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Chapter 1 and 2 Notes

by: Lexi Salvadore

Chapter 1 and 2 Notes Psys 100

Marketplace > Ball State University > Psys 100 > Chapter 1 and 2 Notes
Lexi Salvadore

Dr. Darrell butler

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Dr. Darrell butler
Class Notes
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This 5 page Class Notes was uploaded by Lexi Salvadore on Friday September 4, 2015. The Class Notes belongs to Psys 100 at Ball State University taught by Dr. Darrell butler in Summer 2015. Since its upload, it has received 48 views.

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Date Created: 09/04/15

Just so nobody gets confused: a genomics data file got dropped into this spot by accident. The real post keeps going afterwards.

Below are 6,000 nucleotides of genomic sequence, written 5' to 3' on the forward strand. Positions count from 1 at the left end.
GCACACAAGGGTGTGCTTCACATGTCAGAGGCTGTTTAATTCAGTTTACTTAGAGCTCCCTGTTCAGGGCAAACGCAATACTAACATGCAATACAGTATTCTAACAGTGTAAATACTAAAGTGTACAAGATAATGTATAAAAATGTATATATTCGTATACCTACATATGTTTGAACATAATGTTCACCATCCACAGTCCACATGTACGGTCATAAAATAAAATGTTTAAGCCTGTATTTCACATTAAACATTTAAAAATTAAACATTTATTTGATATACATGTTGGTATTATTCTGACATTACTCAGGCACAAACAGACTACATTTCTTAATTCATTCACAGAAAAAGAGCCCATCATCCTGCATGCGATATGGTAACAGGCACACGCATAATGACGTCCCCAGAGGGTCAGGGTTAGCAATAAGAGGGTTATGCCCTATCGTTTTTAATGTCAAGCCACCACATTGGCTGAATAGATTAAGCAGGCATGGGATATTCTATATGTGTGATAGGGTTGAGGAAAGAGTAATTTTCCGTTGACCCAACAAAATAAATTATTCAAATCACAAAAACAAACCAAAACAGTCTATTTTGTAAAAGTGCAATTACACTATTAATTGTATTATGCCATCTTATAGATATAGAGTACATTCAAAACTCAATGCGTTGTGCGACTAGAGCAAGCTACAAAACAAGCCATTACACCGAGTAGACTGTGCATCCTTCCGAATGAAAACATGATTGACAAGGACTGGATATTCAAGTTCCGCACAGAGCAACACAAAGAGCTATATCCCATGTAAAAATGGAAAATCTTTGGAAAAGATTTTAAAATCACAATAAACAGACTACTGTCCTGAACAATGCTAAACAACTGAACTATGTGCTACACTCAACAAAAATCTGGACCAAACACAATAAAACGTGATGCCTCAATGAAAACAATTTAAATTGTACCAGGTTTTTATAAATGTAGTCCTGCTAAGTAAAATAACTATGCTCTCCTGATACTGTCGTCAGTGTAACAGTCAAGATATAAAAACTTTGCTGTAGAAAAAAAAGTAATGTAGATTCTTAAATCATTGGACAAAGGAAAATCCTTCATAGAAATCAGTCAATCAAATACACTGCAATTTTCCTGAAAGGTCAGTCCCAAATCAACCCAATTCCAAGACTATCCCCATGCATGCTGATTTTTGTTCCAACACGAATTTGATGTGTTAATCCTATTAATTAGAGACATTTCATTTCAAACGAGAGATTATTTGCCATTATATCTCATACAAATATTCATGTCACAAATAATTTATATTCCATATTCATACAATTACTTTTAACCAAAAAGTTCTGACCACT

Psys 100 Chapter 1 and 2 Notes Wundt 1879 Father of modern psychology First to create modern psychology laboratory With every change in the brain there will be a systematic change in consciousness Psychology is not Physiology It is the science of the mind William James Father of American Psychology In uenced by Darwin and rede ned psychology as the science of mind and behavior 1890 Created rst psychology book and became model for 40 years 20th century Psychological advances made the practice even better de ned than before It is still advancing today Psychology thinks of people in emotion also closely related to motivation cognition and behavior More focused on the mental aspects Physiology more focused on the physical aspects Goals of Psychology Describe human behavior predict understand control cognition emotion General goals are shared by all sciences Psychology is close to biology The focus on humans is shared by all social sciences Interests also overlap with computer science especially AI Arti cial Intelligence IBM is close with a question answering machine Psys 100 September 2 2015 Research methods in psychology Qualitative research designs Describing data What is qualitative research Describes relationship and interactions between variables Does NOT involve manipulation or controls of variables Not able to test Data are nonnumerical Words to describe data Surveys interviews observations Look for major themes that emerge from data Advantages can observe subject in natural environment Disadvantages cannot determine causation or eliminate quotthird variablequot problem Naturalistic Observation Watching and recording behavior of organisms in their natural environment Does not explain behavior39 describes it Nonparticipant or participant observation Non just watch and write down Participant engage with subject asking questions and such hard to remain objective Often used to describe how people act in social or cultural situations At work in classrooms etc Case Studies Used to study one individual in great depth for an extended period of time Usually done when an individual has a noteworthy or unusual condition The case of quotHMquot neuropsychology epileptic seizuers and went through brain surgery inability to form any new memories because of damage to temporal lobe or quotlittle Albertquot 11 month old baby and conditioned fear of white rats never unconditioned Can provide data about a unique phenomenon Data often leads to new hypotheses Descriptive data Nominal data Nomname Depicts gender or age Descriptive either you belong or don39t Ordinal data 1St place or 2nCI place Ordorder Depicted by bar graphs and histograms Quantitative research designs Systematic investigation of observable data using statistical or mathematical techniques Numerical values assigned to responses Score on depression scale reaction times percent correct volume length etc Variables CAN be manipulated experiments are controlled Advantages can be used to test hypothesis objective measurable Disadvantages does not occur in natural environment large samples needed Quantitative data Often depicted by bell curves Show distribution average and standard deviation after statistical analyses Can be skewed left tail to the left or right tail to the right Correlations Used to determine relationships between two variables Relationship between variables such as smoking and lung cancer Help researchers predict behavior consequences etc Correlation does NOT equal causation No manipulation or control of variables Depicted graphically by scatter plots Correlation coef cients Statistical measure of a relationship Describes how closely two variables vary together The extent to which one variable predicts a change in the other variable 000 no correlation 0104 weak correlation 05 moderate correlation 10 perfect correlation VERY VERY VERY RARE Positive negative and zero correlations Positive correlation as one variable increases the other increases up and to the right Negative correlation as one variable increases the other decreases down and to the left Zero correlation no relationship between variables no correlation whatsoever Denoted by or H sign in front of correlation Reliability and Validity Important concepts in scienti c research Implications for generalizability retesting ReHabH y Refers to the consistency of a measurement Will I get the same results each time I run the experiment Validity Refers to the accuracy of a measurement Am I measuring what I set out to measure Many types of reliability and validity Main types of reliability Test retest The extent to which a participant receives the same score after taking the same test on two different occasions Alternateparallel forms Test two forms of the the same construct with different groups Splithalf Calculate score for even and odd questions High score on even should also score high on odd Interrater Two different observers rate same behavior rating should be similar in reliable Cronbach alpha Measures internal consistency of test Types of validity Construct Are we really measuring what we want to measure lnternal Ability to draw conclusions about casual relationships External Generalizability of results Face Does the test look like it measures what it I supposed to measure Congruent Used when there is a new measure and an old measure if you score high on established you should also score high on new Criterionrelated Related to external nontest criterion Does the SAT measure success in college Concurrent Measuring a predictor SAT and criterion GPA at the same time Convergent Two separate measures from same construct